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Norm Siebern, Jim Fanning and Jose Capellan, former Braves figures, pass away

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  • Norm Siebern, Jim Fanning and Jose Capellan, former Braves figures, pass away

    Norm Siebern, known more as a slugging first baseman in the 1950s and 1960s, was a Braves scout following his playing career.

    American baseball player (Kansas City Athletics
    Died on Friday October 30th 2015
    http://www.dead-people.com/Norm-Siebern

    __________

    Jim Fanning was a Braves scout and executive for a while. He died in April. but his death was not reported in this forum.

    TORONTO (AP) — Jim Fanning, the longtime Montreal Expos executive who managed the franchise to its only playoff appearance in Canada, has died. He was 87.

    The Toronto Blue Jays confirmed Fanning's death Saturday.

    Fanning was the Expos' general manager when the team entered the major leagues in 1968 and spent 25 years with the franchise that moved to Washington in 2005 and became the Nationals.
    Read more:

    http://www.usatoday.com/story/sports...t-87/26374807/

    _____________

    Jose Capellan pitched for the Braves briefly in 2004. He died in April at the age of only 34.

    Former major league pitcher Jose Capellan died Tuesday from an apparent heart attack at his home in Philadelphia, his wife told ESPNdeportes.com. He was 34.
    Read more:

    http://espn.go.com/mlb/story/_/id/12...t-heart-attack

  • #2
    Cowtipper, it is your responsibility to report deaths in these forums, not ours. We don't go out and search for these things like you do.
    46 wins to match last year's total

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    • #3
      I never even halfway insinuated it was your responsibility to do so.

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      • #4
        Then why the "His death was not reported on this forum" stuff? That's pointless to say.
        46 wins to match last year's total

        Comment


        • #5
          To rationalize me posting about a death that happened six months ago.

          Comment


          • #6
            Well at this point I don't think you have to rationalize it. And I apologize that I inferred that about your posts.
            46 wins to match last year's total

            Comment


            • #7
              No problemo. I never considered that me saying that could be interpreted as an attempt to guilt people.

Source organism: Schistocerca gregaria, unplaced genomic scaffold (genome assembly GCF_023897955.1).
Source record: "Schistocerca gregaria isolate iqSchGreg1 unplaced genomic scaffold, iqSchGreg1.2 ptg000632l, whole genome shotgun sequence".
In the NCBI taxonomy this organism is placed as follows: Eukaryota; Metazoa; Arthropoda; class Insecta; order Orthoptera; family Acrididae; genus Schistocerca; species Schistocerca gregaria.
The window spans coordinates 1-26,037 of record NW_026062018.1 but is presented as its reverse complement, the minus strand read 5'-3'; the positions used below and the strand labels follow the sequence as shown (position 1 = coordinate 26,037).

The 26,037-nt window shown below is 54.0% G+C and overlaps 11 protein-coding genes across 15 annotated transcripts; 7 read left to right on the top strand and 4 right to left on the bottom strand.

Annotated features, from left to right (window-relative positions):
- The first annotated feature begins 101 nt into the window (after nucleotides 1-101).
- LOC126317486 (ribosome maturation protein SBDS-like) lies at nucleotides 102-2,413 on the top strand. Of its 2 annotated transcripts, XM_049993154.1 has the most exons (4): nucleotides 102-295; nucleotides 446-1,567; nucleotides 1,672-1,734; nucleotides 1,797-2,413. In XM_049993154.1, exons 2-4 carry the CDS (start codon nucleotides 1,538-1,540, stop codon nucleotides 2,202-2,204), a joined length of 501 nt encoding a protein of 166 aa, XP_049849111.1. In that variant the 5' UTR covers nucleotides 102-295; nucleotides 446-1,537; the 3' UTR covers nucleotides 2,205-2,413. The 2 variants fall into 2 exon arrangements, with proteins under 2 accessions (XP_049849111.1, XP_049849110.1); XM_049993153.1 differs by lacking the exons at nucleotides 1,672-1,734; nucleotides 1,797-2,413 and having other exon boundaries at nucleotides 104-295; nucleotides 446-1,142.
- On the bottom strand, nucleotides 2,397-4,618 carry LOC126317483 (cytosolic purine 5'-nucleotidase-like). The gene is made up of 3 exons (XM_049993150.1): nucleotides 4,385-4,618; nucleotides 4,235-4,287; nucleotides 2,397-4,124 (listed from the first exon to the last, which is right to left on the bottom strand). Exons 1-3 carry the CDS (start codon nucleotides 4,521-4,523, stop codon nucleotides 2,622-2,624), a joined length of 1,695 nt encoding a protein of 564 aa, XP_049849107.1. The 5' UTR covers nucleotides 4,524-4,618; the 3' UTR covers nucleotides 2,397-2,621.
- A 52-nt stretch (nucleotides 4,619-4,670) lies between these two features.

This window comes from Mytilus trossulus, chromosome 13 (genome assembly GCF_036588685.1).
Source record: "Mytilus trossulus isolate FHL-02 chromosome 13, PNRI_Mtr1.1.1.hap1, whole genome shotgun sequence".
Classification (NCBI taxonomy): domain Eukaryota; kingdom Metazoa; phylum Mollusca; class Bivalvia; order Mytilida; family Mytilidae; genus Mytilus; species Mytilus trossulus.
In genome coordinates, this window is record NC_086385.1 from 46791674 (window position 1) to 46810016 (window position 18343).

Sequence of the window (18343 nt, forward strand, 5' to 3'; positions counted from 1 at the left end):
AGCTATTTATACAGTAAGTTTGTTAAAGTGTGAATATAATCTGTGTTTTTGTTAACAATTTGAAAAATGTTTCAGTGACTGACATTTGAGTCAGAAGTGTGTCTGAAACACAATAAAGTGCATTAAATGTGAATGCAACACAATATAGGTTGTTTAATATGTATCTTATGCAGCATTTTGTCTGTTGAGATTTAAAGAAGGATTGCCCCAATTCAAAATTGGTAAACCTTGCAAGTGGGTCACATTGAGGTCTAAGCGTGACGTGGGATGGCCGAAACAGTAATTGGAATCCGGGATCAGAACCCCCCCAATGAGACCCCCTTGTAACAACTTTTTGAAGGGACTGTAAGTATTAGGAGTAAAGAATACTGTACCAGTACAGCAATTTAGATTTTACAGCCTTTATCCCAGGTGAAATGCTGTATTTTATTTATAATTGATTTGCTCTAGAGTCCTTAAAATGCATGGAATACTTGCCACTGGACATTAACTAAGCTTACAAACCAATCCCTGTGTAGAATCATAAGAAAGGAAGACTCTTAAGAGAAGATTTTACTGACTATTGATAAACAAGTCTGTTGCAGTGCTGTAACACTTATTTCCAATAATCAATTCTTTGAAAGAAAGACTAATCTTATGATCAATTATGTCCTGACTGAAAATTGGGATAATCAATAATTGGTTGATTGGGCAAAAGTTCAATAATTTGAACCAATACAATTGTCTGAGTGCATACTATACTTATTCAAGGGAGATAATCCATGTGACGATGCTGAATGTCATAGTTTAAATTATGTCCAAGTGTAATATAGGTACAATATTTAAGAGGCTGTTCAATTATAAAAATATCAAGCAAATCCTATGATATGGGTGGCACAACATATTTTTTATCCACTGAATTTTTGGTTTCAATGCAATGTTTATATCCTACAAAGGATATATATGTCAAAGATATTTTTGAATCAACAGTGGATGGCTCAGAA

Comment


              • #8
                I remember seeing Capellan pitch a few ties in the minors and he was quite impressive. He had a blazing fastball but lacked any secondary pitches that were effective enough to keep major league hitters off of his heater. We traded him to the Brewers for the infamous Dan Kolb whose short tenure as the Braves' closer was an unmitigated disaster when Smoltz moved back into the starting rotation. We would have been better off keeping Capellan, letting him try to develop a better second pitch that winter and had given him a shot at closing that next spring. Don't know if he would have made it or not, but he couldn't have been any worse than Kolb.

                Comment


                • #9
                  Norm Siebern (1933-2015) was a well-above-average player. He made three all-star teams (1962-1964) and drove in 117 runs in 1962 with the KC A's. Also drove in 98 runs the prior season. He wasn't one of the elite power hitters of his day, but hit 25, 19 & 18 home runs in his best seasons. He also hit .300 twice and hit .272 lifetime. Siebern was a Lefty hitting/righthanded throwing first baseman, who also played over 400 games in the outfield in a 1400+ games career. At 6'3" he presented a big target at first for infielders fielding grounders and was considered a good defensive first baseman.He led the league in walks once and didn't strikeout too much (748 Ks lifetime). He fared better away from the glare of the spotlights of Yankee Stadium, where he broke into the majors with the Bronx Bombers (1956-1959), but he made contibutions to the Yankees 1956 & 1958 World Series-winning teams.He really came into his own with the Kansas city Athletics (1960-1963) and the Baltimore Orioles (1964-1965). He remained in the majors through 1968 with stints with the Angels, Giants and Red sox. He was 82.

                  Comment

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